“The Saudis and Emiratis were not pleased with Tillerson’s approach, and senior people in those countries consider Pompeo an improvement,” says Brian Katulis, a senior fellow at the Center for American Progress. “I’ve heard from people in both countries that they’re happy about his appointment.”

Katulis tells Haaretz he doesn’t think the administration’s policy will become completely aligned with the Saudi view, because of the Pentagon’s influence on the internal debate.

He notes that a senior Qatari delegation visited Washington at the end of January and signed memorandums of understanding with the Trump administration, including on energy cooperation. Trump himself later praised the Qataris for their commitment to fighting terrorism and working together with the United States on economic issues.

In recent months, Qatar has invested in a public relations effort aimed at improving its image among decision-makers and influencers in Washington. The campaign has featured a specific emphasis on the American-Jewish community: Qatar has arranged visits to Doha for leaders of Jewish-American organizations, mostly those affiliated with the right.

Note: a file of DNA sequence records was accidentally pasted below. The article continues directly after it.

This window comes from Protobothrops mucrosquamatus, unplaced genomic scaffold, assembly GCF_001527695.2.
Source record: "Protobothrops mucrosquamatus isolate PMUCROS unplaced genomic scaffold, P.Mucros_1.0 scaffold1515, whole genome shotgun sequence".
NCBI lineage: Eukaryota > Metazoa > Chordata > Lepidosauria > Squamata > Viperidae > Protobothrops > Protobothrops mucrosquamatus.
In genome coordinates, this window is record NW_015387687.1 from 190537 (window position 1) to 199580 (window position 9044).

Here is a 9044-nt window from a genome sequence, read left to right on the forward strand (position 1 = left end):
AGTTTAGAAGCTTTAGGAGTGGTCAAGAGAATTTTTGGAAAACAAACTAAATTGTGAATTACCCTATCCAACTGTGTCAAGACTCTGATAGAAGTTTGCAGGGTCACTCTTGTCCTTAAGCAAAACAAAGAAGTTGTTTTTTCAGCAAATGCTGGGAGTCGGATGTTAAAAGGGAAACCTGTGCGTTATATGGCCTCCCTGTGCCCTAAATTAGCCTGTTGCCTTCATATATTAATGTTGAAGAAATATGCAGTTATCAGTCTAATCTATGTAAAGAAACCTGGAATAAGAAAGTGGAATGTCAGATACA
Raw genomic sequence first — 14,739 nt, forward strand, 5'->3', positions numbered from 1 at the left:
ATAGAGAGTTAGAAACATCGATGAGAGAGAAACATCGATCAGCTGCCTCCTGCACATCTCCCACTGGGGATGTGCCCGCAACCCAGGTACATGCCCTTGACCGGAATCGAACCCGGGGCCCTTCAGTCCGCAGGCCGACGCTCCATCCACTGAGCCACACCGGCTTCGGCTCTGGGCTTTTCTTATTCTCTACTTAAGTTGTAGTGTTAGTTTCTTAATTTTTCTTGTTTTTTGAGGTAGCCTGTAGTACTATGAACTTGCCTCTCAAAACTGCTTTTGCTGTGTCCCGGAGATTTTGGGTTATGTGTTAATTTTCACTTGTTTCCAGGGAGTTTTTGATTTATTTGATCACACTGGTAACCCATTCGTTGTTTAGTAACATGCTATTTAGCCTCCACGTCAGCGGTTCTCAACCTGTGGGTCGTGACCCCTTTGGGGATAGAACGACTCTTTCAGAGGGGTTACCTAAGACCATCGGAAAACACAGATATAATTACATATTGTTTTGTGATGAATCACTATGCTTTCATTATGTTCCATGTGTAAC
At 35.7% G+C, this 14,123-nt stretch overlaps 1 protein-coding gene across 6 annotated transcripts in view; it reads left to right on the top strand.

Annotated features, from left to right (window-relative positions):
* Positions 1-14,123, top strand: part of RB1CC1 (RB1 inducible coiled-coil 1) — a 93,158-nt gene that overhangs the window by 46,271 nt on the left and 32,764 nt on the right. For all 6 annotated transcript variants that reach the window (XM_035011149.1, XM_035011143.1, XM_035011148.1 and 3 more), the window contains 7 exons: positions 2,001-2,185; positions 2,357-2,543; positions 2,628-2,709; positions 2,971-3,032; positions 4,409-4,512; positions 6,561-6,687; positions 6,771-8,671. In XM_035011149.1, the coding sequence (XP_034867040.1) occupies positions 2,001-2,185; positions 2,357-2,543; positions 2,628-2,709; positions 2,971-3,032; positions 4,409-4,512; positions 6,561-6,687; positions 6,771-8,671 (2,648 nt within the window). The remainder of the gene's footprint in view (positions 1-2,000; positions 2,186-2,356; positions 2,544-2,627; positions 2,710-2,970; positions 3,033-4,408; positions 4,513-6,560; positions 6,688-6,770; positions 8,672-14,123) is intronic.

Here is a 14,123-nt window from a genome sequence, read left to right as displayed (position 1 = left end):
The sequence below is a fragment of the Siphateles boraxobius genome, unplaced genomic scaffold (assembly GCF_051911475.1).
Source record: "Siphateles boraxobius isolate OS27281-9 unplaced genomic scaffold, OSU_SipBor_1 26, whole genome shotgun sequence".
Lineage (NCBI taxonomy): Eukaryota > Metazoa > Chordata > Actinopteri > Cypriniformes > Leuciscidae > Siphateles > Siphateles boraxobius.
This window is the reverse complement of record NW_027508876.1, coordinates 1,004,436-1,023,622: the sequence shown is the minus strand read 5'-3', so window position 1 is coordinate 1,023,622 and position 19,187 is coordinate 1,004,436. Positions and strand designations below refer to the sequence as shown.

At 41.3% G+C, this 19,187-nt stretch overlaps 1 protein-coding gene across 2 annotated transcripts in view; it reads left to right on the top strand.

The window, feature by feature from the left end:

The Gulf state also flew over people considered to have the president’s ear, such as Israel advocate Alan Dershowitz and former Arkansas Governor Mike Huckabee. Qatar hired Washington lobbyist Nick Muzin, a former staffer for Republican Sen. Ted Cruz, for its charm offensive – paying him $300,000 a month for his services.

Qatar Foreign Minister Sheikh Mohammed bin Abdulrahman Al Thani, left, shaking hands with then-U.S. Secretary of State Rex Tillerson in Washington, January 30, 2018.
Jacquelyn Martin/AP

As part of that outreach, Qatar reportedly promised to shelve a documentary film on the pro-Israel lobby in the United States, which was produced by Al Jazeera (the international news network operating out of Doha). Haaretz first reported on this development last month, and despite denials by the Qatari government, it has since become public that the journalist who oversaw the documentary, Clayton Swisher, is currently on a sabbatical from the network. The film doesn’t yet have an air date.